Urban sanitation and solid waste sectors are under significant pressure in East Africa due to the lack of competent institutional capacity and the growth of the region’s urban population. This book presents and applies an original analytical approach to assess the existing socio-technical mixtures of waste and sanitation systems and to ensure wider access, increase flexibility and ecological sustainability. It shows how the problem is not the current diversity in waste and sanitation infrastructures and services and variety of types and scales of technology, of formal and informal sector involvement, and of management and ownership modes. The book focuses instead on the lack of an integrative approach to managing and upgrading of the various waste and sanitation configurations and services so as to ensure wider access, flexibility and sustainability for the low income populations who happen to be the main stakeholders.
This approach, coined "Modernized Mixtures", serves as a nexus throughout the book. The empirical core addresses the waste and sanitation challenges and debates at each scale - from the micro-level (households) to the macro-level (international support) - and is based on the results of a five-year-long interdisciplinary, empirical research program. It assesses the socio-technical diversity in waste and sanitation and provides viable solutions to sanitation and waste management in East Africa.
This book provides students, researchers and professional in environmental technology, sociology, management and urban planning with an integrated analytical perspective on centralized and decentralized waste and sanitation configurations and tools for improvement in the technology, policy and management of sanitation and solid waste sectors.
1. Introduction 2. Scales and Modes of Service Provision: Modernizing the Mixtures of Sanitation and Waste Services in East Africa 3. Sanitation and Solid Waste Management Options for Sustainable Service Provision in East Africa 4. Recognizing and Strengthening the Role of Households in Waste Management 5. Informality and Public-Private Partnerships in Waste and Sanitation Management 6. Local NGOs and CBOs in the Sanitation and Solid Waste Management Sector in East Africa 7. Local Governments and Regional Alliances in the Delivery of Municipal Environmental Services 8. Converging Scales of Urban Sanitation Infrastructures and Management 9. Conclusions: Perspectives on the Sustainable Sanitation and Solid Waste Sector in Urban East Africa.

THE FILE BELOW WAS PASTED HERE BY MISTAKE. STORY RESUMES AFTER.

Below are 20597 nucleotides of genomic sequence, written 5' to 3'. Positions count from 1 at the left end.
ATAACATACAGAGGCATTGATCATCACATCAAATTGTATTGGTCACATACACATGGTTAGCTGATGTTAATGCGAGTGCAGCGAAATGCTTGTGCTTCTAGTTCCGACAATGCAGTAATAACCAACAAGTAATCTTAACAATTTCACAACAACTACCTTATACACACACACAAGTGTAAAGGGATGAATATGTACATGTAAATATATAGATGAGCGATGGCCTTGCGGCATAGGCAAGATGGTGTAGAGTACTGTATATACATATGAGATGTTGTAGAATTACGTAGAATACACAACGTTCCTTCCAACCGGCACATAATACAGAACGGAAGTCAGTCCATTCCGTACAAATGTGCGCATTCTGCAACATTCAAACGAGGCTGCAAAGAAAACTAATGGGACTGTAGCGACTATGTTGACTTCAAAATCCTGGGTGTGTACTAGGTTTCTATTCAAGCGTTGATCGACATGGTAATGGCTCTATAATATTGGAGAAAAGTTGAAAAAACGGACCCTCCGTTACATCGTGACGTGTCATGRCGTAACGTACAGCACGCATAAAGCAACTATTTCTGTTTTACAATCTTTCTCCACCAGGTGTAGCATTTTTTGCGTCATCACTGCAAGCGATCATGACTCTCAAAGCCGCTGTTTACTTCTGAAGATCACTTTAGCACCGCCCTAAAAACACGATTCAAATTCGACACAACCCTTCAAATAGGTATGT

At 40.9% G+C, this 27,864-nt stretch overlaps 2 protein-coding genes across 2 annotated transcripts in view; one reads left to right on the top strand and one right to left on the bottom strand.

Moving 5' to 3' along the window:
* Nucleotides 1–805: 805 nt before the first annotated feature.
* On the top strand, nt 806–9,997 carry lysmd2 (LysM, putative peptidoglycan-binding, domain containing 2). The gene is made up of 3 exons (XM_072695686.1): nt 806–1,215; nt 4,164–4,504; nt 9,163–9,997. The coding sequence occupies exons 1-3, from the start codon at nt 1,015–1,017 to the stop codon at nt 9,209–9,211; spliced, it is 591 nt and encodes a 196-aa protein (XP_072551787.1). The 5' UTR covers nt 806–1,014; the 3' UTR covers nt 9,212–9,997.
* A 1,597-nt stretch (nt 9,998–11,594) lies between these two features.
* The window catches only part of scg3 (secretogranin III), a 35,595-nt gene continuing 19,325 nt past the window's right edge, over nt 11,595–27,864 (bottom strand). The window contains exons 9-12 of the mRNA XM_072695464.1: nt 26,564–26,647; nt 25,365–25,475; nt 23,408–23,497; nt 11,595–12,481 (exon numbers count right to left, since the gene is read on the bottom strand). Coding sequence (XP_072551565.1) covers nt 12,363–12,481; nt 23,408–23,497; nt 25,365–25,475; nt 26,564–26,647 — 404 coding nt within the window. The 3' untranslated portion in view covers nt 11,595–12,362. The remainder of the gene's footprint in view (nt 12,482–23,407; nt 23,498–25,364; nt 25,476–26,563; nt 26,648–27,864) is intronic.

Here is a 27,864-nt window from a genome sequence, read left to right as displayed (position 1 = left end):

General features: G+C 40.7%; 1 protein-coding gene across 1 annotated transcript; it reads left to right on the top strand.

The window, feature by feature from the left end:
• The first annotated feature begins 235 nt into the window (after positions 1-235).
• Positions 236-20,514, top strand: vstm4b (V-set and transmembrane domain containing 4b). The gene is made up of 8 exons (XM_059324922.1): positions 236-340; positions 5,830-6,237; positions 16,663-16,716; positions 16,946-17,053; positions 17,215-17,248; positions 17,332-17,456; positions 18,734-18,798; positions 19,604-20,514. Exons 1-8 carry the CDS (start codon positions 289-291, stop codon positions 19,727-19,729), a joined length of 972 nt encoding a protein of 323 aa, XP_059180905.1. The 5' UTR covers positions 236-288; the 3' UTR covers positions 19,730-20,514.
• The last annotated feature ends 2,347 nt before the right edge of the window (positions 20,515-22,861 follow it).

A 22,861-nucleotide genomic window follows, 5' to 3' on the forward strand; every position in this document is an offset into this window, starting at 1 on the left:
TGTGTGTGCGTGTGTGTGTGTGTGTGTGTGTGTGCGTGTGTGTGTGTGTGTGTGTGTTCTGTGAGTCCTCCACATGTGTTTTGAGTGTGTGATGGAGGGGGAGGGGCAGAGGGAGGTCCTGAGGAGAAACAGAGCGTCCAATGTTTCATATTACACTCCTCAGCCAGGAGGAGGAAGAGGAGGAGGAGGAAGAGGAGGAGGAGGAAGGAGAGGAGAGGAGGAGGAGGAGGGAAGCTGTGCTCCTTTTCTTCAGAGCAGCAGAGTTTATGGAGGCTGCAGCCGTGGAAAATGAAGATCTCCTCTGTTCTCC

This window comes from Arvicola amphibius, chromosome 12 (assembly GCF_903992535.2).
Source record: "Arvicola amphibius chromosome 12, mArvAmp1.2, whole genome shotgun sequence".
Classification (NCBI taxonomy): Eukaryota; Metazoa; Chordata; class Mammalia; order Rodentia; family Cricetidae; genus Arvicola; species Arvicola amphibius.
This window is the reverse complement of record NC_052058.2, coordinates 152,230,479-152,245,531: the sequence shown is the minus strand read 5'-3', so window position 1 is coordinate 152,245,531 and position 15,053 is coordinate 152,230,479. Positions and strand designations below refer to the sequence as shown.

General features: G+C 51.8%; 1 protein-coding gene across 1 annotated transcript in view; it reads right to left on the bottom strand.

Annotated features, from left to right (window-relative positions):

This series uniquely brings together original and cutting-edge research on Sustainable Development. The books in this series tackle difficult and important issues in Sustainable Development including values and ethics; sustainability in higher education; climate compatible development; resilience; capitalism and de-growth; sustainable urban development; gender and participation; and well-being.
Drawing on a wide range of disciplines, the series promotes interdisciplinary research for an international readership. The series was recommended in the Guardian’s suggested reads for Development and Environment.
The series welcomes submissions from established authors in the field as well as from young authors. To submit proposals, please contact the Editor, Rebecca Brennan (Rebecca.Brennan@tandf.co.uk).